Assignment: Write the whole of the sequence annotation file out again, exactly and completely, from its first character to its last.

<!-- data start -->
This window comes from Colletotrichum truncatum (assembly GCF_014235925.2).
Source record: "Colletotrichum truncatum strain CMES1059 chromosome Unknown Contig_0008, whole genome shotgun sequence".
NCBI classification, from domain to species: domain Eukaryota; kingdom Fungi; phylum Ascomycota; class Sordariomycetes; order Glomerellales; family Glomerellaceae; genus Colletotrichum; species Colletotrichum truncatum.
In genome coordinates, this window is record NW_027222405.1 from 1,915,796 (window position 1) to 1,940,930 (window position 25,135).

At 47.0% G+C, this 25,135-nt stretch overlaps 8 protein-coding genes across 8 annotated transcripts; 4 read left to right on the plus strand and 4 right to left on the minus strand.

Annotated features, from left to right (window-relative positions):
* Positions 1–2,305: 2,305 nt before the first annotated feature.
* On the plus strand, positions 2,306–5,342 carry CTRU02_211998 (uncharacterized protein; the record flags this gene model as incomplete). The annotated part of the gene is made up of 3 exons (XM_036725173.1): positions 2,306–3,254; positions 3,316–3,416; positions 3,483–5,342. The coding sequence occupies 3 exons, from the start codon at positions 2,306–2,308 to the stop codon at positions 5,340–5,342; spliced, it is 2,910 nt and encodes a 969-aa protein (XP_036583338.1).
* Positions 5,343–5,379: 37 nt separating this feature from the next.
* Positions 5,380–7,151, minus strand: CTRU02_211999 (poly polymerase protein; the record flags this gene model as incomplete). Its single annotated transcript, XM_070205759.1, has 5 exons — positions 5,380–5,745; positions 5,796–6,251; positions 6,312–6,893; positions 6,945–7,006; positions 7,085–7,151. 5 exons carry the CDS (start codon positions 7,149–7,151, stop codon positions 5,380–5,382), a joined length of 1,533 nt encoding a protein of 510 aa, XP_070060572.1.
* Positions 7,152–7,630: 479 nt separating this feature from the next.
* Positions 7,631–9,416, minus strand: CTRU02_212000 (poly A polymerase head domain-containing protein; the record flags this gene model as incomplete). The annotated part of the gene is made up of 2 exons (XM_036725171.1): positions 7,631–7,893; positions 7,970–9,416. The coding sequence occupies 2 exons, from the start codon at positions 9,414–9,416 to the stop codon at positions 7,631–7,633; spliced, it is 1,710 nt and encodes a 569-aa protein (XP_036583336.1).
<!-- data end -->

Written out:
This window comes from Colletotrichum truncatum (assembly GCF_014235925.2).
Source record: "Colletotrichum truncatum strain CMES1059 chromosome Unknown Contig_0008, whole genome shotgun sequence".
NCBI classification, from domain to species: domain Eukaryota; kingdom Fungi; phylum Ascomycota; class Sordariomycetes; order Glomerellales; family Glomerellaceae; genus Colletotrichum; species Colletotrichum truncatum.
In genome coordinates, this window is record NW_027222405.1 from 1,915,796 (window position 1) to 1,940,930 (window position 25,135).

At 47.0% G+C, this 25,135-nt stretch overlaps 8 protein-coding genes across 8 annotated transcripts; 4 read left to right on the plus strand and 4 right to left on the minus strand.

Annotated features, from left to right (window-relative positions):
* Positions 1–2,305: 2,305 nt before the first annotated feature.
* On the plus strand, positions 2,306–5,342 carry CTRU02_211998 (uncharacterized protein; the record flags this gene model as incomplete). The annotated part of the gene is made up of 3 exons (XM_036725173.1): positions 2,306–3,254; positions 3,316–3,416; positions 3,483–5,342. The coding sequence occupies 3 exons, from the start codon at positions 2,306–2,308 to the stop codon at positions 5,340–5,342; spliced, it is 2,910 nt and encodes a 969-aa protein (XP_036583338.1).
* Positions 5,343–5,379: 37 nt separating this feature from the next.
* Positions 5,380–7,151, minus strand: CTRU02_211999 (poly polymerase protein; the record flags this gene model as incomplete). Its single annotated transcript, XM_070205759.1, has 5 exons — positions 5,380–5,745; positions 5,796–6,251; positions 6,312–6,893; positions 6,945–7,006; positions 7,085–7,151. 5 exons carry the CDS (start codon positions 7,149–7,151, stop codon positions 5,380–5,382), a joined length of 1,533 nt encoding a protein of 510 aa, XP_070060572.1.
* Positions 7,152–7,630: 479 nt separating this feature from the next.
* Positions 7,631–9,416, minus strand: CTRU02_212000 (poly A polymerase head domain-containing protein; the record flags this gene model as incomplete). The annotated part of the gene is made up of 2 exons (XM_036725171.1): positions 7,631–7,893; positions 7,970–9,416. The coding sequence occupies 2 exons, from the start codon at positions 9,414–9,416 to the stop codon at positions 7,631–7,633; spliced, it is 1,710 nt and encodes a 569-aa protein (XP_036583336.1).